If you’re preparing to send a child off to college, things are different this year. Normally you’d be scrambling to gather all the components needed to ensure your student’s social and academic success in college, and you’re probably still doing some of that. However, the difference this year is that some students may be attending college remotely, rather than on campus.

Regardless of how this coming semester plays out on college campuses, you still need to prepare your student for the rigors and demands of college, including finances. If you’re trying to figure out what you can do to help your college freshman get financially ready for school, there are seven critical topics to discuss.

1. Carefully Consider a Student Credit Card

a young woman contemplates an online credit card purchase

A student credit card is a convenient way for your student to pay for financial necessities and emergencies that arise in college. While they aren’t for everyone, student credit cards can be a valuable credit-building tool for working students who have some experience paying their own bills. If that doesn’t sound familiar, you can also consider adding your student as an authorized user on your credit card or helping your teenager set up a checking account.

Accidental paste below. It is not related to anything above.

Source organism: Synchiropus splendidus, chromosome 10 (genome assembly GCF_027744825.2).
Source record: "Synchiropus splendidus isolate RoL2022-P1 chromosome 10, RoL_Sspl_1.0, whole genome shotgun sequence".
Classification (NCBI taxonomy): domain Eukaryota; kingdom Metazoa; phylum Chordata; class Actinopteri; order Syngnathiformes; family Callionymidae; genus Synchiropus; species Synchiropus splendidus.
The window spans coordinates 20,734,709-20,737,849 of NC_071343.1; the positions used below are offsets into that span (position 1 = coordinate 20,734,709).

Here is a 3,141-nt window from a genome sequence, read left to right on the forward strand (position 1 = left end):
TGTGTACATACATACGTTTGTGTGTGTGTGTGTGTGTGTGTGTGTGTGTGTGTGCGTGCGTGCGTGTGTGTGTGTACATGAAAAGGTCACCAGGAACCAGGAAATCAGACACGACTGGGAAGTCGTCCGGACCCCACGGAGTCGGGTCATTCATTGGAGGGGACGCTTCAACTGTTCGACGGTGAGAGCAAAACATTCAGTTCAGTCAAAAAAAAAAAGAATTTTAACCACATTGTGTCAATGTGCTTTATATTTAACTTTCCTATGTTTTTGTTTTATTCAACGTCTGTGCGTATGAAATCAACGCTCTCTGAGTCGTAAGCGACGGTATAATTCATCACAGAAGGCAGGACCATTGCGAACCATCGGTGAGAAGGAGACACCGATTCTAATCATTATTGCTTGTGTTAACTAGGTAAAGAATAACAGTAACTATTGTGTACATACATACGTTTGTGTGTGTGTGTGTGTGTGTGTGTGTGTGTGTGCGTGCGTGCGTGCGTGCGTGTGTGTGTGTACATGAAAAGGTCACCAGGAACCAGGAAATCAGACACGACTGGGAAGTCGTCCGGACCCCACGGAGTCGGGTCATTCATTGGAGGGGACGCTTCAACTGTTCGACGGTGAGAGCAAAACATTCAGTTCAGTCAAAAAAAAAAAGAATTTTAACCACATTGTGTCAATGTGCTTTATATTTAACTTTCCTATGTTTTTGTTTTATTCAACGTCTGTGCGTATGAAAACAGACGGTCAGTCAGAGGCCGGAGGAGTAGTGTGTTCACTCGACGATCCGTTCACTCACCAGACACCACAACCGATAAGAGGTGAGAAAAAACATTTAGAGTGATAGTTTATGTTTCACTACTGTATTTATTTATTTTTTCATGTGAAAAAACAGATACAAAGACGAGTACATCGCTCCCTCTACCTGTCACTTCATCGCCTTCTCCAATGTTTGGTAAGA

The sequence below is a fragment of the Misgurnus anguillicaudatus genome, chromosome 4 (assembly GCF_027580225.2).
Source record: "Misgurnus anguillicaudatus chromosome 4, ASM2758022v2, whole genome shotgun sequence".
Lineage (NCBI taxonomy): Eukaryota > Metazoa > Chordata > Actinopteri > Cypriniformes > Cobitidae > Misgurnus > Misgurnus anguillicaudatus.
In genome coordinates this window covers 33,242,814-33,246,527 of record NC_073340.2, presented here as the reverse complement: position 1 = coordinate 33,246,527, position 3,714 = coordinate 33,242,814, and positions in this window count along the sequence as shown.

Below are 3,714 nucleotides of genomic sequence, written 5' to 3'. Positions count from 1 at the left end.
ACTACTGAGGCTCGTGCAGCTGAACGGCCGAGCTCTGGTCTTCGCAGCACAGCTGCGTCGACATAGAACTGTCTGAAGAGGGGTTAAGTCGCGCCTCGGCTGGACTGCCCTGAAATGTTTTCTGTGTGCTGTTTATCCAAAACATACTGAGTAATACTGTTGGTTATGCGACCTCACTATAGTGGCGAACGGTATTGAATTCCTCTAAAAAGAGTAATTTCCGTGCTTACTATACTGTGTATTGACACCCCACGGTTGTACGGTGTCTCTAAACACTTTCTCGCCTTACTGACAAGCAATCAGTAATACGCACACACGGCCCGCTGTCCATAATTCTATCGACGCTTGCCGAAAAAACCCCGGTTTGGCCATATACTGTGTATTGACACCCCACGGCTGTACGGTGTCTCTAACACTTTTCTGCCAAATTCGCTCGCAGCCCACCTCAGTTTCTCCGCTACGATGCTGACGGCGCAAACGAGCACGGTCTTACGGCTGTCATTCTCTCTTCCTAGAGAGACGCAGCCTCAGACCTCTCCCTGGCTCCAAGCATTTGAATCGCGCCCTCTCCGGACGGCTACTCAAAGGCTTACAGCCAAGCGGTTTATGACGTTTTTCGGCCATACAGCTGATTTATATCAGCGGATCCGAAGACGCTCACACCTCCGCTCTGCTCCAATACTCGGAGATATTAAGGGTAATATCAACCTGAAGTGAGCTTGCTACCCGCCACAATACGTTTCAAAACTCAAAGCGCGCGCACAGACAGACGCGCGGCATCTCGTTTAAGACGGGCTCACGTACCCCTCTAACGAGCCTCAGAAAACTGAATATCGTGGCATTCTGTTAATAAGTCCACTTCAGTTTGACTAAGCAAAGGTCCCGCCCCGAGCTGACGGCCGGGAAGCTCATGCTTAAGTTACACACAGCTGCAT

What You Should Know About Student Credit Cards

Student credit cards differ from regular credit cards because they are designed for working college students who have never used a credit card before. Some student credit cards offer cash-back rewards for good grades, and they tend not to have annual fees.

If your child is denied a student credit card, use that denial as a teaching opportunity. “If the child is denied, parents can teach the child about obtaining a secured credit card to start. Cards like the Discover It Secured Card will transition to an unsecured card with good usage over time,” says Ryan Decker, director of the Center for Financial Literacy at North Central College, in Naperville, Illinois, and assistant professor of economics and finance.